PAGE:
On 28 December 2018 the UK Government lodged an Instrument of Accession with the Ministry of Foreign Affairs of the Kingdom of the Netherlands to bring the Hague Convention on Choice of Court Agreements into effect for the UK from 01 April 2019. In view of the subsequent extension of the period for withdrawal of the UK from the EU, this accession has since been suspended until 13 April (see HCCH notice here). The accession aims to ensure the continuity of the UK’s membership of the Hague Convention, to which it has previously been a party through its EU membership, in the event of a “No-Deal Brexit”. Courts of countries which are a signatory to the Hague Convention should recognise and enforce a contractual choice of exclusive jurisdiction of the courts in another signatory state.
Courts of countries which are a signatory to the Hague Convention (so including the EU27) should recognise and enforce a contractual choice of exclusive jurisdiction of the courts in another signatory state. The Convention provides that Contracting States shall give effect to exclusive choice of court agreements; such agreements will be deemed to be exclusive unless the parties have expressly agreed to the contrary. This, accordingly, effectively reproduces the effect of the Brussels Regulation Recast in relation to exclusive choice of court agreements.
Second, and perhaps more importantly, the Convention provides that the courts of Contracting States other than the chosen court must suspend or dismiss proceedings in such courts in favour of the chosen court. This would therefore prevent the revival of the so-called “Italian Torpedo”, ie the bringing of proceedings in a non-chosen court in order to prevent, delay or complicate the bringing of proceedings in the chosen court.
The Civil Jurisdiction and Judgments (Hague Convention on Choice of Court Agreements 2005) (EU Exit) Regulations 2018 provide that the English courts will treat choice of court agreements entered into after exit day as being subject to the rules of the Hague Convention.
Contractual choices of jurisdiction are currently governed by the Brussels Regulation (Recast), which will cease to apply to choices of UK courts when the UK leaves the EU. In July 2018 a survey of businesses by Thomson Reuters Legal found that 35% of respondents had changed dispute resolution clauses in their contracts in the past two years, with just over half of those having chosen for disputes to be heard in EU courts, such as those in France or Germany, rather than in the UK.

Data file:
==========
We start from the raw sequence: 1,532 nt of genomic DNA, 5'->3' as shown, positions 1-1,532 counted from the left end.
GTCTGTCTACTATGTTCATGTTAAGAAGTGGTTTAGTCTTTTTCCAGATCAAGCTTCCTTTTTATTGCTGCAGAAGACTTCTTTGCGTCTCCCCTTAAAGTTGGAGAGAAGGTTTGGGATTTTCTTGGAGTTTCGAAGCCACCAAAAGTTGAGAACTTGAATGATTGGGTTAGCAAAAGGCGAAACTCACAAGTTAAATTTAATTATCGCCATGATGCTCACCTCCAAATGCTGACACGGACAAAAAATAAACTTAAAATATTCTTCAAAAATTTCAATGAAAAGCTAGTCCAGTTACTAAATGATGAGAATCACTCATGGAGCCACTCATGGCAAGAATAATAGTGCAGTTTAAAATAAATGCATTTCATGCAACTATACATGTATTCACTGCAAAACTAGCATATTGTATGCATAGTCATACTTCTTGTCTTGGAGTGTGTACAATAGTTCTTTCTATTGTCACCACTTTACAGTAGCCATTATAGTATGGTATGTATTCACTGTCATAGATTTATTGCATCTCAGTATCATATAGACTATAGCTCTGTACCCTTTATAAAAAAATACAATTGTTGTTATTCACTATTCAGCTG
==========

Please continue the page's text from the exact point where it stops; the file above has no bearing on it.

With the UK a signatory to the Hague Convention in its own right, courts of EU Member States will (or at least should) now continue to recognise exclusive jurisdiction clauses (but only exclusive ones) in favour of UK courts. After Brexit, they will not necessarily recognise non-exclusive jurisdiction clauses.
One practical problem may be the transitional provisions. The Hague Convention expressly applies to “exclusive choice of court agreements concluded after its entry into force for the State of the chosen court” (Art. 16) and will not, it appears, apply to choice of court agreements which have been entered into by the UK during its membership as an EU Member State i.e. prior to the UK’s accession in its own right.
In the event of a No Deal Brexit, the Hague Convention will not apply to contracts containing an exclusive jurisdiction clause which were agreed between 01 October 2015 and Exit Day and to which Brussels Recast or the Lugano Convention applied, as the Hague Convention will have not retrospective effect where the EU regime previously applied.
Position under the Withdrawal Agreement
The Instrument of Accession to the Hague Convention makes clear that, in the event of the Withdrawal Agreement between the EU and the UK being signed, the UK will withdraw the Accession Instrument and continue to be treated as an EU Member State, and thereby a signatory of the Hague Convention, for the duration of the transition period. The instrument has therefore been lodged only for the purposes of a possible “No-Deal” Brexit.
It is unclear as to how the arrangement for the UK to effectively be recognised as an EU Member State during the transition period would affect the recognition of exclusive jurisdiction clauses in favour of the UK courts by the other signatories of the Hague Convention; Singapore and Mexico. It seems likely that with the UK having formally left the EU, the courts of these countries would not recognise the UK as a Hague Convention country.
The UK government has also signaled that it will attempt to join the Lugano Convention, to which all EFTA states are signatories and which has the benefit of recognising non-exclusive jurisdiction clauses. However, joining Lugano requires the approval of all existing signatories and it is unclear how long this may take.
The benefit of exclusivity
Parties keen to ensure that their choice of the English courts will be recognised across the EU after Brexit should use an exclusive jurisdiction clause to take advantage of the Hague Convention.
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